ANGI Homeservices (ANGI) slid after the home-improvement marketplace largely missed estimates in its fourth-quarter earnings report.

The company, which owns home improvement sites including HomeAdvisor, Angie's List, and Handy, said that revenue from continuing operations rose 19% to $321.5 million, but missed analyst expectations at $329 million. Its online marketplace, which is made up of HomeAdvisor and Handy, grew revenue 23%, while Angie's List returned to growth with the advertising segment increasing revenue 10%.

On the cost side, ANGI stepped up its strategic marketing investments as marketing spending rose 32.7% to $166.2 million, taking up more than half of its revenue. As a result, adjusted earnings per share fell from $0.07 to break-even, which matched the analyst consensus. 

Looking ahead, the company forecasted adjusted EBITDA of $200 million to $250 million, which compares to $202.3 million in 2019. However, the market may have been hoping for stronger growth as ANGI also stuck by its long-term revenue target of 20%-25% annual revenue growth. The stock, which is majority-owned by IAC (IAC), was trading down around 5% immediately after the report, though management had said previously that 2020 would be an investment year. Nonetheless, the company is making progress. Let's take a look at the key growth areas ANGI is focusing on for 2020.

A before-and-after picture of a floor and a wall being redone.

Image source: Getty Images.

Fixed-price offerings

Since ANGI Homeservices acquired Handy, the company has been focusing on expanding its fixed-price offerings. Instead of simply giving homeowners and service providers a platform to connect, the fixed-price service handles much of the legwork by offering customers simple, direct pricing for a job and giving service providers a job rather than a chance at one. The service is more attractive for both homeowners and service providers, and allows ANGI to collect a higher "take rate," or profit, from the job.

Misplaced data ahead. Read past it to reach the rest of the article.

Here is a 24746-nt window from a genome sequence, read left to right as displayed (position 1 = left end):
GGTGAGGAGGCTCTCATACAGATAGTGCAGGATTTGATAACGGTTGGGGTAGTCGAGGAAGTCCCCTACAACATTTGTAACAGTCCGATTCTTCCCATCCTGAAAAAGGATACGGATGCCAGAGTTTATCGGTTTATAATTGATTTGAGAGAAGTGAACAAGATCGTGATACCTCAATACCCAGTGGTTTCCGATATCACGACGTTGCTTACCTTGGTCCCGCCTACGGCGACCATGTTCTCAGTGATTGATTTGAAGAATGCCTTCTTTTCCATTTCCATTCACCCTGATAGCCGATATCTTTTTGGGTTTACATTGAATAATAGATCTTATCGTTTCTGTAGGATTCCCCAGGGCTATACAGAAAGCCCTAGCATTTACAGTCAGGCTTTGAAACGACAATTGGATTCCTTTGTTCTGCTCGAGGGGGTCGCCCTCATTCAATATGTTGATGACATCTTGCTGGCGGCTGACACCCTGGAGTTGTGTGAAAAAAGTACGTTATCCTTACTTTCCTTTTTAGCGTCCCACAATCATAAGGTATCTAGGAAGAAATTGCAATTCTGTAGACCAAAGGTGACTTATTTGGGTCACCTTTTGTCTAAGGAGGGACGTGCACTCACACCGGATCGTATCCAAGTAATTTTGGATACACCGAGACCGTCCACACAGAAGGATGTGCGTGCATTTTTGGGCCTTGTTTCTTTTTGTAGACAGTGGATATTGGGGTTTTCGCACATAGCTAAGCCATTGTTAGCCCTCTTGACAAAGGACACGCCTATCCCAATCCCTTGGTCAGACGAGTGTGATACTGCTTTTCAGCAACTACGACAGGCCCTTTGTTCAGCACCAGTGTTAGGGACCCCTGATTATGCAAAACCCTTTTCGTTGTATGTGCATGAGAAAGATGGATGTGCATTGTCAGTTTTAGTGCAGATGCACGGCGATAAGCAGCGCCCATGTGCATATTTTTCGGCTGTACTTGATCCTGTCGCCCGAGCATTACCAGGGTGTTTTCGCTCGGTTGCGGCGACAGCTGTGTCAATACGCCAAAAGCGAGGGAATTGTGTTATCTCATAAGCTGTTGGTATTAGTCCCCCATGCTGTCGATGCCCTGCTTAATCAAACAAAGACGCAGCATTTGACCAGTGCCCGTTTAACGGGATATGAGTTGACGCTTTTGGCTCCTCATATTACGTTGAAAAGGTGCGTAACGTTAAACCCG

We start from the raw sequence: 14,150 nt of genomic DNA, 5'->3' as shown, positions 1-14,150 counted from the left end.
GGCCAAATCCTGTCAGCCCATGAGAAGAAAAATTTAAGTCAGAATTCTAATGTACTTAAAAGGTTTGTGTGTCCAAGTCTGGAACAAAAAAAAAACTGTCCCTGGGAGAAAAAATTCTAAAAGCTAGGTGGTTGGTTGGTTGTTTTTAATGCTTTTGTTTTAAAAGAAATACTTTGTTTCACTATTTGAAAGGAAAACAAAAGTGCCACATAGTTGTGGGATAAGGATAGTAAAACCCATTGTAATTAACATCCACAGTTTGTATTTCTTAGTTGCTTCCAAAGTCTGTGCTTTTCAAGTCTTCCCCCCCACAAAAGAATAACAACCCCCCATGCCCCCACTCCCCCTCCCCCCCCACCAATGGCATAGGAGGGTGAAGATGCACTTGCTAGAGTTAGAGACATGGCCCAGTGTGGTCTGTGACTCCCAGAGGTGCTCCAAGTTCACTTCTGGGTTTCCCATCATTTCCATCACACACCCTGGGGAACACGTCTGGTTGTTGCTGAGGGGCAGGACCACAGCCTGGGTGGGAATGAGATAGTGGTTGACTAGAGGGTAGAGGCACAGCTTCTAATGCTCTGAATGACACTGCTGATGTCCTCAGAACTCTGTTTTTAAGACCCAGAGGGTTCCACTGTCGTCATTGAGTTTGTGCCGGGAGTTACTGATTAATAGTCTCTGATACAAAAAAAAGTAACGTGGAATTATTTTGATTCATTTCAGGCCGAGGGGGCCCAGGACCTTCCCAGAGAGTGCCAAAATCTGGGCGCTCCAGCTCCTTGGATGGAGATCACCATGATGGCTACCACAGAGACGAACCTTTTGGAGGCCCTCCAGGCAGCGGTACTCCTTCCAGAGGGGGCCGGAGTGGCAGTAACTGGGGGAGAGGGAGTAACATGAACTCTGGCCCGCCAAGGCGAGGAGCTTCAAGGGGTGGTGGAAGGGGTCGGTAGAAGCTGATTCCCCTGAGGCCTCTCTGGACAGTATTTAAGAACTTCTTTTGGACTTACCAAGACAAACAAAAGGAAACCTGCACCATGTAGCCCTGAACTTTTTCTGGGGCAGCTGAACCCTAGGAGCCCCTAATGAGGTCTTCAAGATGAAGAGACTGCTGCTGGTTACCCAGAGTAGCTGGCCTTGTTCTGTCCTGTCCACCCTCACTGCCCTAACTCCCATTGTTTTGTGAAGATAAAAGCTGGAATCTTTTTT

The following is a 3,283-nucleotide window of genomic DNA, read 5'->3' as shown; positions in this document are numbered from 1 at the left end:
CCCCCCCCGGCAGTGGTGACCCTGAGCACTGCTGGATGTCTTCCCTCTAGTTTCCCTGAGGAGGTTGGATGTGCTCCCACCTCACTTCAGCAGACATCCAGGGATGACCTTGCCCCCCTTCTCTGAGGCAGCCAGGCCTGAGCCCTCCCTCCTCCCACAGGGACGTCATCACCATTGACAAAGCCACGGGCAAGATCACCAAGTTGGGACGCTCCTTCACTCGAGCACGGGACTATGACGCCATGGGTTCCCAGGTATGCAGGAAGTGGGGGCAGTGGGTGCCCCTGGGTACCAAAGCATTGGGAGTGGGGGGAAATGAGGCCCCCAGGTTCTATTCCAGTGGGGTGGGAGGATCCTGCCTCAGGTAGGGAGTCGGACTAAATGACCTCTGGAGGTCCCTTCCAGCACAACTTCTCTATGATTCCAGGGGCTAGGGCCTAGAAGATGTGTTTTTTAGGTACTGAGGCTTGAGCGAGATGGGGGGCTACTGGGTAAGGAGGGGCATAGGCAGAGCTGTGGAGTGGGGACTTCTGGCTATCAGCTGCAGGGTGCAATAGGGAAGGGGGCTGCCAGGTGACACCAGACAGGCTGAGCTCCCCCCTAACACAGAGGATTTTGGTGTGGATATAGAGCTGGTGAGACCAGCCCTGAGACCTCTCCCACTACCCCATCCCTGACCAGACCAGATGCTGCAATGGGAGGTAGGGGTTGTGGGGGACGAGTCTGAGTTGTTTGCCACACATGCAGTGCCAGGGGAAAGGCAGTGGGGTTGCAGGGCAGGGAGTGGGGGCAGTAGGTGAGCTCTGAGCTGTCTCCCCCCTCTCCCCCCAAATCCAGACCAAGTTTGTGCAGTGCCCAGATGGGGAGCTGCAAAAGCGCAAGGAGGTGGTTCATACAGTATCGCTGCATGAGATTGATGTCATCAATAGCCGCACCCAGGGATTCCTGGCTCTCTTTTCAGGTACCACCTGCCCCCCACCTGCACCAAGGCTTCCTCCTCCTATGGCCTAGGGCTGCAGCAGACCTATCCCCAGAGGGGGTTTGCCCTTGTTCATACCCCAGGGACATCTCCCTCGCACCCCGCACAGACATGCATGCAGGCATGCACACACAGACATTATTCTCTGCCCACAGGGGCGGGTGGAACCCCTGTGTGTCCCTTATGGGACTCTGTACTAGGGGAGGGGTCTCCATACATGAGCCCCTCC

As IAC CEO Joey Levin explained in its letter to shareholders, "Last year we generated requests worth over $10 billion of job value that we couldn't fulfill because we're only able to offer a busy service professional a chance to win a job as opposed to a guarantee of actual work." The fixed-price service helps solve that problem and unlocks another component in the $400 billion addressable market in home services.

ANGI already has expanded its fixed-price services to 150 of its 500 product categories, but most of those are low-priced jobs like house cleaning or handyman work. In 2020, the company will add mid-priced jobs like fencing, or building a deck, which carry price points in a range of $1,000-$10,000. CEO Brandon Ridenour explained that those jobs are more challenging for the fixed-price platform than low-priced jobs, since there is more variability and price sensitivity, but the payoff is obviously for ANGI.

He sees fixed-price as a way of executing on multiple goals for the company as it builds customer retention and higher profitability at the same time, though building out those services requires investing in the platform to build out the capability.

Looking international

While ANGI's business is primarily focused in North America, the company also has a significant presence in Europe, where it owns the top online home marketplace brand in Germany, France, and the Netherlands, has one of the top three in the U.K., and is a nascent brand in Italy. Combined, the total addressable market is similar to North America; online home services are at an earlier position in the growth curve there. 

In the most recent quarter, sales in Europe grew 1% to $17.2 million, which seems to indicate a need to invest in the market. In 2020, the company plans to spend more on marketing and will replatform its site in France. Though there are unique challenges in Europe related to language and culture, ANGI should be able to apply some of the lessons it's learned in its home market.

Overall, the company expects marketing spending to slow down, meaning it will gain leverage on its most expensive line item as well as in other fixed expenses, giving it more money to invest in the categories.

Though investors may be disappointed with ANGI's guidance for 2020, investing in fixed-price and international now should pay off down the road.